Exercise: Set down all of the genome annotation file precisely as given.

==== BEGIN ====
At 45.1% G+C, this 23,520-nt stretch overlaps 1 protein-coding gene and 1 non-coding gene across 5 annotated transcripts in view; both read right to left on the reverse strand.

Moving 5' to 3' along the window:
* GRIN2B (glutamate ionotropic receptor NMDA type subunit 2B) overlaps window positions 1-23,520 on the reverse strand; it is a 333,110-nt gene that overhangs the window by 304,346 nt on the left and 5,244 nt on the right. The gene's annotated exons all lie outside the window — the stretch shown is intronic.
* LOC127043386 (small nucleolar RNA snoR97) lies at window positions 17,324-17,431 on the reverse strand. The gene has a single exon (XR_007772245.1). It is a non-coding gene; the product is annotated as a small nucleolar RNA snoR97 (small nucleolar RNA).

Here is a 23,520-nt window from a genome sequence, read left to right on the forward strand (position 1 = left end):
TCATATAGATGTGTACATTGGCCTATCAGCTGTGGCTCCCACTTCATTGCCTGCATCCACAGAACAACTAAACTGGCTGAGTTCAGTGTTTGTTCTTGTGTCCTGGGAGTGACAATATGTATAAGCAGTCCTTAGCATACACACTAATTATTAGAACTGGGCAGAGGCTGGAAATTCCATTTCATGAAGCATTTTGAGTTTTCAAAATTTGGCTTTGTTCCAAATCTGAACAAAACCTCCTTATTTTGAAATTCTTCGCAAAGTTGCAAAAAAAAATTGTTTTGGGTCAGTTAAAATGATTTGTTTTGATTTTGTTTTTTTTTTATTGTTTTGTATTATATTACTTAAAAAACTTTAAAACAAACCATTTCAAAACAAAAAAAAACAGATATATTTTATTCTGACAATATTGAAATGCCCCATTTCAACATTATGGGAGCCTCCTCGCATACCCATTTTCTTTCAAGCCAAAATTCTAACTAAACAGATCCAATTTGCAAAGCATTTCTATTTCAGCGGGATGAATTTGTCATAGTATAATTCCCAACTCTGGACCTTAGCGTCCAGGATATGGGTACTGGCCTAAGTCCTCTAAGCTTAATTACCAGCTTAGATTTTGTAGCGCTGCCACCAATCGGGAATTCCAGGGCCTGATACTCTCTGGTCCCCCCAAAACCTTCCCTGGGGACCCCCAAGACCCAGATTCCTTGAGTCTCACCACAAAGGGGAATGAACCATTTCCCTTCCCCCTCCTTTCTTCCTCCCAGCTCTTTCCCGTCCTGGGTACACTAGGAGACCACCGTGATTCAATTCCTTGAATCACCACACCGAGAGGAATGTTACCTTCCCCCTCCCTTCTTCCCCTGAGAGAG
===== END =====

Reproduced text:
At 45.1% G+C, this 23,520-nt stretch overlaps 1 protein-coding gene and 1 non-coding gene across 5 annotated transcripts in view; both read right to left on the reverse strand.

Moving 5' to 3' along the window:
* GRIN2B (glutamate ionotropic receptor NMDA type subunit 2B) overlaps window positions 1-23,520 on the reverse strand; it is a 333,110-nt gene that overhangs the window by 304,346 nt on the left and 5,244 nt on the right. The gene's annotated exons all lie outside the window — the stretch shown is intronic.
* LOC127043386 (small nucleolar RNA snoR97) lies at window positions 17,324-17,431 on the reverse strand. The gene has a single exon (XR_007772245.1). It is a non-coding gene; the product is annotated as a small nucleolar RNA snoR97 (small nucleolar RNA).

Here is a 23,520-nt window from a genome sequence, read left to right on the forward strand (position 1 = left end):
TCATATAGATGTGTACATTGGCCTATCAGCTGTGGCTCCCACTTCATTGCCTGCATCCACAGAACAACTAAACTGGCTGAGTTCAGTGTTTGTTCTTGTGTCCTGGGAGTGACAATATGTATAAGCAGTCCTTAGCATACACACTAATTATTAGAACTGGGCAGAGGCTGGAAATTCCATTTCATGAAGCATTTTGAGTTTTCAAAATTTGGCTTTGTTCCAAATCTGAACAAAACCTCCTTATTTTGAAATTCTTCGCAAAGTTGCAAAAAAAAATTGTTTTGGGTCAGTTAAAATGATTTGTTTTGATTTTGTTTTTTTTTTATTGTTTTGTATTATATTACTTAAAAAACTTTAAAACAAACCATTTCAAAACAAAAAAAAACAGATATATTTTATTCTGACAATATTGAAATGCCCCATTTCAACATTATGGGAGCCTCCTCGCATACCCATTTTCTTTCAAGCCAAAATTCTAACTAAACAGATCCAATTTGCAAAGCATTTCTATTTCAGCGGGATGAATTTGTCATAGTATAATTCCCAACTCTGGACCTTAGCGTCCAGGATATGGGTACTGGCCTAAGTCCTCTAAGCTTAATTACCAGCTTAGATTTTGTAGCGCTGCCACCAATCGGGAATTCCAGGGCCTGATACTCTCTGGTCCCCCCAAAACCTTCCCTGGGGACCCCCAAGACCCAGATTCCTTGAGTCTCACCACAAAGGGGAATGAACCATTTCCCTTCCCCCTCCTTTCTTCCTCCCAGCTCTTTCCCGTCCTGGGTACACTAGGAGACCACCGTGATTCAATTCCTTGAATCACCACACCGAGAGGAATGTTACCTTCCCCCTCCCTTCTTCCCCTGAGAGAG